Steel wind strike's spell description (XGtE, p. 166) states:

You flourish the weapon used in the casting and then vanish to strike like the wind. Choose up to five creatures you can see within range. Make a melee spell attack against each target. On a hit, a target takes 6d10 force damage.

Now, we know that steel wind strike isn't a melee weapon attack. Attacks can either be a melee or a ranged attack and they can either be a spell or a weapon attack (so 4 types total). Sometimes it matters, but for the purposes of this question, I wanted to get that out of the way. Jeremy Crawford confirms this.

My question is in regards to the Great Weapon Fighting fighting style and the Great Weapon Master feat, both of which have similar wording.

The Great Weapon Fighting fighting style is described as follows (emphasis mine):

When you roll a 1 or 2 on a damage die for an attack you make with a melee weapon that you are wielding with two hands, you can reroll the die and must use the new roll, even if the new roll is a 1 or a 2. The weapon must have the Two-Handed or Versatile property for you to gain this benefit.

The Great Weapon Master feat (PHB, p. 167) is described as follows (emphasis mine)

  • On your turn, when you score a critical hit with a melee weapon or reduce a creature to 0 hit points with one, you can make one melee weapon attack as a bonus action.

  • Before you make a melee attack with a heavy weapon that you are proficient with, you can choose to take a -5 penalty to the attack roll. If the attack hits, you add +10 to the attack's damage.

In my mind, this all hinges on whether or not steel wind strike is considered to be using your weapon or not. All other requirements are satisfied. You are making a melee attack (weapon attack is not specified) with steel wind strike's melee spell attack, which satisfies Great Weapon Master. You are obviously making an attack, so Great Weapon Fighting is satisfied.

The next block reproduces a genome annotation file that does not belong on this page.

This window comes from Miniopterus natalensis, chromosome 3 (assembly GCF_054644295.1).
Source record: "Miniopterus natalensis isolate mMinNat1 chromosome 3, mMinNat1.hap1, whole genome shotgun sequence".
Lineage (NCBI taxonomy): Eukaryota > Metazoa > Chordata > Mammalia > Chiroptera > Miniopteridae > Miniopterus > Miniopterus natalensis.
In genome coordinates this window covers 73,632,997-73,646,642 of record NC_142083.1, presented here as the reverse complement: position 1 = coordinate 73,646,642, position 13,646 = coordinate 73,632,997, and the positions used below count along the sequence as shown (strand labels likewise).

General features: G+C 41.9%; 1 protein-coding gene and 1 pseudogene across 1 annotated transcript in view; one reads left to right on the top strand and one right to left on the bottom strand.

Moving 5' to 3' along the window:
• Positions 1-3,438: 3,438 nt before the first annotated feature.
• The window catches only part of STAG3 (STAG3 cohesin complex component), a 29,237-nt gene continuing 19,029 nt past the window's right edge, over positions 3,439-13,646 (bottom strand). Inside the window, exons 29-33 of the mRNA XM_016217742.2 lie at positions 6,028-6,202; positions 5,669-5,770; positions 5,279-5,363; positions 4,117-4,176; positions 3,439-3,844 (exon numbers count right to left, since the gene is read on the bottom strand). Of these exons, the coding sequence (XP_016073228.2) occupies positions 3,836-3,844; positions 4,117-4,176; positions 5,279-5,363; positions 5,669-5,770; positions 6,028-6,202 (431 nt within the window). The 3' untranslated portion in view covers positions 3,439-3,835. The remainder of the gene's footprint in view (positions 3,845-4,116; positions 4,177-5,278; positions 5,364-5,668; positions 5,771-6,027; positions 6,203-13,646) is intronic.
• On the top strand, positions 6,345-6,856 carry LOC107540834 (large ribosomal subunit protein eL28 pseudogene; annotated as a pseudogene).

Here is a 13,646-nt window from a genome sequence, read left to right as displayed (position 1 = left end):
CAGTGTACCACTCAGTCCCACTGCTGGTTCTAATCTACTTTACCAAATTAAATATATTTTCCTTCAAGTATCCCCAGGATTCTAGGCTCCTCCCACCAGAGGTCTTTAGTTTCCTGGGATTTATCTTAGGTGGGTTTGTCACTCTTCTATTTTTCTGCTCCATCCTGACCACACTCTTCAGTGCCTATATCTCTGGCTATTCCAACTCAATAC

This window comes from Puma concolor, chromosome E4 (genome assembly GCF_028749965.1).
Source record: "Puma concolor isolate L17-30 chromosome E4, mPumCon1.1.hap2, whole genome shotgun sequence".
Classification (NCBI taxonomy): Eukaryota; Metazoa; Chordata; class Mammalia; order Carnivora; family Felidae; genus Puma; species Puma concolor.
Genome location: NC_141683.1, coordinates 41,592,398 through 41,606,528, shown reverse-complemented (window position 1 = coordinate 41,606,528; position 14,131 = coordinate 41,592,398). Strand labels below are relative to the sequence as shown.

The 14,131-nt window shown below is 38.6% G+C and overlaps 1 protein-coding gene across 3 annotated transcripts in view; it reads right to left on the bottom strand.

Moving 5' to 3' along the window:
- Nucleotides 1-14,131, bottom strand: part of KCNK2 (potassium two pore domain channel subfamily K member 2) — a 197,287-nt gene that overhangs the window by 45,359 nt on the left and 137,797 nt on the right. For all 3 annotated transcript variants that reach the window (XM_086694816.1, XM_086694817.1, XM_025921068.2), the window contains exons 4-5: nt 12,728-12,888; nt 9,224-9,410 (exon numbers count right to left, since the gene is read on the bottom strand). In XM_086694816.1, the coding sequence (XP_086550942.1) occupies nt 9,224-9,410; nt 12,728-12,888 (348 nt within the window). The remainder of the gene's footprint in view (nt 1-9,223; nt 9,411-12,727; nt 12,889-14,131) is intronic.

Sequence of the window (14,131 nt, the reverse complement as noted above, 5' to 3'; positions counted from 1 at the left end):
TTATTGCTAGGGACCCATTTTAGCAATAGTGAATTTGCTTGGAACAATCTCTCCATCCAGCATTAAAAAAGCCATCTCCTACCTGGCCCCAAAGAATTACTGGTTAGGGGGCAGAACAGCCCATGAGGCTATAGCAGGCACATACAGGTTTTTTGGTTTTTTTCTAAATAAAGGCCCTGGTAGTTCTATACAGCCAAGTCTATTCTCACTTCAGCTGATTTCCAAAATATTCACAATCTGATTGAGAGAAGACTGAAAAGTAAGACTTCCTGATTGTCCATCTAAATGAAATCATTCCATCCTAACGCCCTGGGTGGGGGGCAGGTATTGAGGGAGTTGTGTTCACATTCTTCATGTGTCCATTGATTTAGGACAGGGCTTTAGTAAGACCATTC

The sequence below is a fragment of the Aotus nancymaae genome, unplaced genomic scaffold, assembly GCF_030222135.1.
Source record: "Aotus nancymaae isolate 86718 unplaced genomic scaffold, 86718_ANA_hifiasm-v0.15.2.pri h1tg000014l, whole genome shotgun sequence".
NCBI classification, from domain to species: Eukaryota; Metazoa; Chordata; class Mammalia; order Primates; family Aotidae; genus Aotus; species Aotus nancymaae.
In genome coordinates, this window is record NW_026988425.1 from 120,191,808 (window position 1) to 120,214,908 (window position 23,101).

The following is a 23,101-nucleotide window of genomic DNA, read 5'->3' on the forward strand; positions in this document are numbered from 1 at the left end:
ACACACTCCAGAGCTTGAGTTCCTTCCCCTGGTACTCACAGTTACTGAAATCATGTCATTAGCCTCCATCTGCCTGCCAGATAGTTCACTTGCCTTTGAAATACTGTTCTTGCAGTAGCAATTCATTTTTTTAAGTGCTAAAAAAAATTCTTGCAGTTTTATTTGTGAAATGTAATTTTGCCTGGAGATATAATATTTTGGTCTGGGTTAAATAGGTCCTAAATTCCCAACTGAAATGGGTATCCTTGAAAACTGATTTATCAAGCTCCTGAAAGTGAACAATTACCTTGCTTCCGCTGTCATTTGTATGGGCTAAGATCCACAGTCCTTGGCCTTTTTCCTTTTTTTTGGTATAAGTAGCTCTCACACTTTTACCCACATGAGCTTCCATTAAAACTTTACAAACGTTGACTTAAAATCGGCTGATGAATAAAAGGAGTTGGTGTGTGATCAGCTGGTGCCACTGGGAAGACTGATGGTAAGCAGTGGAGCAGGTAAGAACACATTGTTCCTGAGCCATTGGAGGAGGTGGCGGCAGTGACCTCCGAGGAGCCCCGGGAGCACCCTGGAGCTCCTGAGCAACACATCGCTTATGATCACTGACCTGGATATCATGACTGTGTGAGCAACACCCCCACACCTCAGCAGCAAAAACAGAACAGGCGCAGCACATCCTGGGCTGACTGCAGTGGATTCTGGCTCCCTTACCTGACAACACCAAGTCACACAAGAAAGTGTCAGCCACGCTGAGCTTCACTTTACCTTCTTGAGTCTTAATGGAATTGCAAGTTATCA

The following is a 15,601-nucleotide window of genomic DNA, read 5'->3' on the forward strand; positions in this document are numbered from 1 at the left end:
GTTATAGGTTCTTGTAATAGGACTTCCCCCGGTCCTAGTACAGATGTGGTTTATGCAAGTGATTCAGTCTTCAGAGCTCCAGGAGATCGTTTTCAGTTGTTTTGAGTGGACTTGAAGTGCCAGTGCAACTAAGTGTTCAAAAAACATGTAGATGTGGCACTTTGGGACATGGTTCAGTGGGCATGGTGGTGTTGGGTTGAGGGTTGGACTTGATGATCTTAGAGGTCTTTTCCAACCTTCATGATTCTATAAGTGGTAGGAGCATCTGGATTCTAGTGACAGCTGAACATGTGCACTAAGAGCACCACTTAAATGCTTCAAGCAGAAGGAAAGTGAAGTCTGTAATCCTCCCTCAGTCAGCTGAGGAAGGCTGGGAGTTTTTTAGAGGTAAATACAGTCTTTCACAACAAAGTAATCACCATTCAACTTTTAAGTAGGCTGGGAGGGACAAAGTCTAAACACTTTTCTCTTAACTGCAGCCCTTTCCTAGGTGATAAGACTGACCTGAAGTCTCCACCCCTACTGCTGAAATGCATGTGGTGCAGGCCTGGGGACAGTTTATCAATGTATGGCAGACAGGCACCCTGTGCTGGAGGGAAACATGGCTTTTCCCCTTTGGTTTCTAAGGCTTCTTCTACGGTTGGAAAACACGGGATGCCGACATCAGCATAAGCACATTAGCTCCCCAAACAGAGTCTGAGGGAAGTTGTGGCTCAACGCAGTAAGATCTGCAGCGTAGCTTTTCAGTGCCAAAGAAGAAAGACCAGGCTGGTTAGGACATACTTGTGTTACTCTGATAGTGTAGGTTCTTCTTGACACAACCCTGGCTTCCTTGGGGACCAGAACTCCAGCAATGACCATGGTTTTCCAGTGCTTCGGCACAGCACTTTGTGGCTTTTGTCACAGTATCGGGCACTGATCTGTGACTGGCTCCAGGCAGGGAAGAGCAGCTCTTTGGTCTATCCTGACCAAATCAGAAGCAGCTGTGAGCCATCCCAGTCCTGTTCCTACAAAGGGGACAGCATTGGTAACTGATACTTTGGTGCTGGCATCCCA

This leads me to conclude that if I am using that weapon, I can take a penalty for +10 damage on the spell effect, I can reroll 1s and 2s for the damage dice rolled, and if I kill something I can make a single melee weapon attack as a bonus action.

The question is: Are you making these attacks with a weapon?


2 Answers 2


No, I would say it is not. The word "with" in this case is not interchangeable with "involving in any fashion", it means using that weapon to make a melee weapon attack, but one that doesn't necessarily have to be the Attack action.

The question is really asking, to my mind, is SWS a gish spell? Well, let's take a look at some of the classic 5e gish spells, ones we know have interactions with things like GWF and GWM:

Booming Blade

As part of the action used to cast this spell, you must make a melee attack with a weapon against one creature within the spell's range, otherwise the spell fails. (SCAG p.143)

Green-Flame Blade uses the same language.

We could even take a look at a Xanathar's spell, though it's drastically different:

Shadow Blade

You weave together threads of shadow to create a sword of solidified gloom in your hand. This magic sword lasts until the spell ends. It counts as a simple melee weapon with which you are proficient. It deals 2d8 psychic damage on a hit and has the finesse, light, and thrown properties (range 20/60). (XGtE p.164)